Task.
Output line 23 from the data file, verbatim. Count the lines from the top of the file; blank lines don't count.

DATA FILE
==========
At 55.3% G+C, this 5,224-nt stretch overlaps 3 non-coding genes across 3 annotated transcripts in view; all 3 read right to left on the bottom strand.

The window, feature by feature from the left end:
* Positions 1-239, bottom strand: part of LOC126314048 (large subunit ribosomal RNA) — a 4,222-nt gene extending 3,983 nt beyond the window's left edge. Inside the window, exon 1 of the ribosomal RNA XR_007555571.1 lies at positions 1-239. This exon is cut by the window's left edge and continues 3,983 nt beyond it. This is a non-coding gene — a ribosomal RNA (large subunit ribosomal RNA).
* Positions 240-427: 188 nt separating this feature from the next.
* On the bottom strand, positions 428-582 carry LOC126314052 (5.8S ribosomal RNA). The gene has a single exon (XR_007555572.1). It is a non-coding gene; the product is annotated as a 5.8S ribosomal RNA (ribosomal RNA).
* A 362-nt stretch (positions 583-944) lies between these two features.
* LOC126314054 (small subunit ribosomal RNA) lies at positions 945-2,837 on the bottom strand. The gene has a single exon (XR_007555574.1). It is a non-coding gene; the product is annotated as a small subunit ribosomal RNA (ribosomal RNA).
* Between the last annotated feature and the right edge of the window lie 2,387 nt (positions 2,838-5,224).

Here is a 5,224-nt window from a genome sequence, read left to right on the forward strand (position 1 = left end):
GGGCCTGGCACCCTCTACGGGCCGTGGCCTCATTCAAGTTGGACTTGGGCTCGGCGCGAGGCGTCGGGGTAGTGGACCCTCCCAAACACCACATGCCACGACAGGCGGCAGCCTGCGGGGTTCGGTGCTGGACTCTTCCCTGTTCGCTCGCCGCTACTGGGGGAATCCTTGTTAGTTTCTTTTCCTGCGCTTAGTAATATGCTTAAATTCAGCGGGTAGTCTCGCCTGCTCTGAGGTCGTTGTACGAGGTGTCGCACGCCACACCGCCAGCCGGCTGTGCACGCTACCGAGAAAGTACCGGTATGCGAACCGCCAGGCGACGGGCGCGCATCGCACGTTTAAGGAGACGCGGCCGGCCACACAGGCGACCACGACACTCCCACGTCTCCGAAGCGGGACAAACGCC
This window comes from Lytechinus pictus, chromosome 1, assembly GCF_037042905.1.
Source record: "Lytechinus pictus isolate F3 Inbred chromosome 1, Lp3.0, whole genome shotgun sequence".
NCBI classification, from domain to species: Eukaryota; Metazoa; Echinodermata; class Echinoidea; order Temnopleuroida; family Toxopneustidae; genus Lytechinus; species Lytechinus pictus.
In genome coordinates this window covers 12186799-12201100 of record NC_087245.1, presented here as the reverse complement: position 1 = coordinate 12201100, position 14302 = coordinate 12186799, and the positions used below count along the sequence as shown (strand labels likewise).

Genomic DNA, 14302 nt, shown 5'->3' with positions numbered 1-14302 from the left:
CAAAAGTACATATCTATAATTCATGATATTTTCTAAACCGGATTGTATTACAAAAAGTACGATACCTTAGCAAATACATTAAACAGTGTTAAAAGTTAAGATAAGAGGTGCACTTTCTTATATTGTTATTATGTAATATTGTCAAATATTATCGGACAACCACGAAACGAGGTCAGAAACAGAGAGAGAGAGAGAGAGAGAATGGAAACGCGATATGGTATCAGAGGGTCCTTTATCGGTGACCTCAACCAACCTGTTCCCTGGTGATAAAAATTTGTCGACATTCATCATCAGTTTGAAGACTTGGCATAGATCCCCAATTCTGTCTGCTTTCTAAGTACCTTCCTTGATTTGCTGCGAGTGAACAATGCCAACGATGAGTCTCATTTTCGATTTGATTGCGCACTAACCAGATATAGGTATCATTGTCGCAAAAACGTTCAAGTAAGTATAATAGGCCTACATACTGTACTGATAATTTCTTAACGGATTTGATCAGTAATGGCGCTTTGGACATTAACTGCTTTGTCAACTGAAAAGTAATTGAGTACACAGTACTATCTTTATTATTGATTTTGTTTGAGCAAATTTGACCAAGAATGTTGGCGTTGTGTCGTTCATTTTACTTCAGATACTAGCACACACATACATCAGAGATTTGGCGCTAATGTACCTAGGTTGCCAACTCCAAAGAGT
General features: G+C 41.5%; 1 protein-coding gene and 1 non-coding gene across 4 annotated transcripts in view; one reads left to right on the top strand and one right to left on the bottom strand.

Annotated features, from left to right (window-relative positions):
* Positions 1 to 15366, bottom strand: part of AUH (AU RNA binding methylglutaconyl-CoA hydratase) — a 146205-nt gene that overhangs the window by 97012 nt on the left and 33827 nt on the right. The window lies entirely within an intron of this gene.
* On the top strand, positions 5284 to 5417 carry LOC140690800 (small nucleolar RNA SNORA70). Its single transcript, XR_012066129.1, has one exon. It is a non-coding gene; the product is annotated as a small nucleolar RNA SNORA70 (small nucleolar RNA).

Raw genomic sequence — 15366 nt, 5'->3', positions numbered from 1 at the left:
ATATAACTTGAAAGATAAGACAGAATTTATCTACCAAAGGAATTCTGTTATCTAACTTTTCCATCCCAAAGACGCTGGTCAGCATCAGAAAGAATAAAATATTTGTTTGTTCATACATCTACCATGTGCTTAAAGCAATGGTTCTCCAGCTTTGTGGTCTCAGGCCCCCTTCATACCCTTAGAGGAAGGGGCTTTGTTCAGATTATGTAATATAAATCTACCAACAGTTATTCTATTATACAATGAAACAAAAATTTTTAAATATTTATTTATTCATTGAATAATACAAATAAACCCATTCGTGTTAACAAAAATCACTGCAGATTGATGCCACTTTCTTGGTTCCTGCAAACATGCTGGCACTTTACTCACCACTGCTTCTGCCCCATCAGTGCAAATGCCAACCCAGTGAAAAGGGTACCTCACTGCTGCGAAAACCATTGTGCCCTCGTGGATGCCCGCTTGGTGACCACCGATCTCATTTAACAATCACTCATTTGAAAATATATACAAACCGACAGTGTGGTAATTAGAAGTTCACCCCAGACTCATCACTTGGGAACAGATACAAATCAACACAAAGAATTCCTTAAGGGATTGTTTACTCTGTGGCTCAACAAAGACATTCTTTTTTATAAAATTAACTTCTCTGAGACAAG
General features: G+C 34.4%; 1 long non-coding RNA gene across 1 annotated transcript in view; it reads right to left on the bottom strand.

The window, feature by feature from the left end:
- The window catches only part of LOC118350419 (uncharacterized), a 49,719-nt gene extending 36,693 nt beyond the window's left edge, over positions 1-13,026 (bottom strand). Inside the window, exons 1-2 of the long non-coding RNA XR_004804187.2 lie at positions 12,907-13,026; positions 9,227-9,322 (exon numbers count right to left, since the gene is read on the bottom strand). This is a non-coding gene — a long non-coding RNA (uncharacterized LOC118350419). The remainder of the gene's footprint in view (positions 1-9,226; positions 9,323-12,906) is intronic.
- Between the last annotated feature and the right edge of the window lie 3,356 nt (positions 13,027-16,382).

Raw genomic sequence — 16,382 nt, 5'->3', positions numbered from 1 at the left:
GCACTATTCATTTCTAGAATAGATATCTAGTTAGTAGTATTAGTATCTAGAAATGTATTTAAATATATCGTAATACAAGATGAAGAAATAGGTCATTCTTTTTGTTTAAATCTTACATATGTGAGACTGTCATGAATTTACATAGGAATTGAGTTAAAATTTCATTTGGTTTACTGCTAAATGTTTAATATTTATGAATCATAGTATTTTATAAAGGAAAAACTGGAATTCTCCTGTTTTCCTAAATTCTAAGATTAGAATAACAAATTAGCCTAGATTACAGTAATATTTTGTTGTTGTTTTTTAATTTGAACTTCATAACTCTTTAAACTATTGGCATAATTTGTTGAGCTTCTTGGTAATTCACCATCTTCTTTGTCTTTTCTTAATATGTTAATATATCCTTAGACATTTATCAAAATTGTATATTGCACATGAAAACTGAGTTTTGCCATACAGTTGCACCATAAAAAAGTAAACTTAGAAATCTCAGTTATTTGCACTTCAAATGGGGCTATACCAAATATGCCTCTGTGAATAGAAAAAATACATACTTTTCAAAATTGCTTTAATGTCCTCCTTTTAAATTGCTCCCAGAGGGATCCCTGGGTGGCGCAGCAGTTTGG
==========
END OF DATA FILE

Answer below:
General features: G+C 34.4%; 1 long non-coding RNA gene across 1 annotated transcript in view; it reads right to left on the bottom strand.